Insurance companies have faced record payouts for weather-related damage across New Zealand in 2017 - and they say the situation will only get worse with climate change.
Insurers have this year made losses of more than $242 million from weather events - including several large-scale floods, fires and cyclones - making it their most expensive year on record, according to the New Zealand Insurance Council.
The most damaging event of the year was the remnants of Cyclone Debbie, which forced the evacuation of Edgecumbe in April and prompted more than 5400 claims worth $91.5m.
That was followed by flooding in the North Island in early March and in the South Island in mid July.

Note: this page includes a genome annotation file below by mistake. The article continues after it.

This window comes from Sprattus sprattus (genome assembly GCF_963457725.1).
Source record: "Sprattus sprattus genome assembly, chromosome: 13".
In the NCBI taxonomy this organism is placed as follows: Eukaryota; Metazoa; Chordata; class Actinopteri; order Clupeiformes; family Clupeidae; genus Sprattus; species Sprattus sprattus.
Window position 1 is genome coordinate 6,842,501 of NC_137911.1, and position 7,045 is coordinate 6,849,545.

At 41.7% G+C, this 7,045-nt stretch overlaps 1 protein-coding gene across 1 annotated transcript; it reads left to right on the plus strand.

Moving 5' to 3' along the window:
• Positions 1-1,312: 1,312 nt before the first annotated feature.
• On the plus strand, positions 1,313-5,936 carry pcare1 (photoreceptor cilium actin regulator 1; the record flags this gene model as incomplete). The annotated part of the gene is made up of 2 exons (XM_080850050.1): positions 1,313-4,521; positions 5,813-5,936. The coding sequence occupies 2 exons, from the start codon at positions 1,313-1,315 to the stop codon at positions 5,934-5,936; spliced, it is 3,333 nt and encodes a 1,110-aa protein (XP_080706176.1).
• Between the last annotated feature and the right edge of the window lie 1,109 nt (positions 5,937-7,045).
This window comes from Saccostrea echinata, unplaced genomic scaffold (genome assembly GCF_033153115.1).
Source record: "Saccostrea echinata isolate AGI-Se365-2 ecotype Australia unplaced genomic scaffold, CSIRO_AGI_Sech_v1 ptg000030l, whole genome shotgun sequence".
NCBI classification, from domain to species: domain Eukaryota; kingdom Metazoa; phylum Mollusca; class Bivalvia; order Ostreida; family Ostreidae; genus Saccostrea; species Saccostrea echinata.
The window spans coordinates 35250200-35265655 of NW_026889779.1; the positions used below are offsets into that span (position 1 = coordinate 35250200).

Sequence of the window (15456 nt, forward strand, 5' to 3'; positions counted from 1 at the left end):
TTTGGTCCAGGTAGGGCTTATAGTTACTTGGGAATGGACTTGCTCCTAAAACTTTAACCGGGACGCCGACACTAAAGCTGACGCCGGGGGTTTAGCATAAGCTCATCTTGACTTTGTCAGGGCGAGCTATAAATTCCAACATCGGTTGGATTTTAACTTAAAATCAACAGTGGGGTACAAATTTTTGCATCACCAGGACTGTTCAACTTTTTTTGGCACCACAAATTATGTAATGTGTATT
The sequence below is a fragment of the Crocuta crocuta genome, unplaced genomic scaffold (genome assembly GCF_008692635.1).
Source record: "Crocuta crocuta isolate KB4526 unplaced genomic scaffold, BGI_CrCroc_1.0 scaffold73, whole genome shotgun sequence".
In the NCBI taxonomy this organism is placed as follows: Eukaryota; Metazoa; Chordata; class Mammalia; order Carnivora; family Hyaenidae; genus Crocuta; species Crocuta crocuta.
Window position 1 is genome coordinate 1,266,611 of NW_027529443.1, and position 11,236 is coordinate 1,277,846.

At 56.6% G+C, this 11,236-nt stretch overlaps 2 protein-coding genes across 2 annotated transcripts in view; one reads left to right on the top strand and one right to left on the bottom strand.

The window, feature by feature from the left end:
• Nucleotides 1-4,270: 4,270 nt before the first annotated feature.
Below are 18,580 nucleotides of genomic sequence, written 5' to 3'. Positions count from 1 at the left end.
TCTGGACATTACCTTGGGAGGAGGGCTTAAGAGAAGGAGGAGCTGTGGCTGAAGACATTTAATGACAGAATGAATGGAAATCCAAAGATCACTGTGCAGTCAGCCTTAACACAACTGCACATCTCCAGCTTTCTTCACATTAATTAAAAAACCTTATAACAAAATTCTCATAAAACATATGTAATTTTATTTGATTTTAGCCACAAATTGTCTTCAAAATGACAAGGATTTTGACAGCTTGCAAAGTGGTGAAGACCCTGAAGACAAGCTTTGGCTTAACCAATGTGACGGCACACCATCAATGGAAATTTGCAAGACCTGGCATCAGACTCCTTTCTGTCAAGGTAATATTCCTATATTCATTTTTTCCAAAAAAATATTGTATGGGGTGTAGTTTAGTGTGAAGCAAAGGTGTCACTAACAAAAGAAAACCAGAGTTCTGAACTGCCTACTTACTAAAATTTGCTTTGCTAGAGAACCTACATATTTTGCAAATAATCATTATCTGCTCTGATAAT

"These figures are a clear sign of the impact climate change is having on our country," says Insurance Council chief Tim Grafton.
"As time goes on, we expect to see more of these sorts of extreme weather events occurring."
About $154m of the payouts were made up of home and contents claims.
MOST EXPENSIVE WEATHER EVENTS OF THE YEAR:
Cyclone Debbie - April - $91.5m in insurance paid out
Upper North Island floods - March - $61.7m
South Island floods - July - $31.1m
Port Hills fires - February - $18.3m
Cyclone Cook - April - $17.2m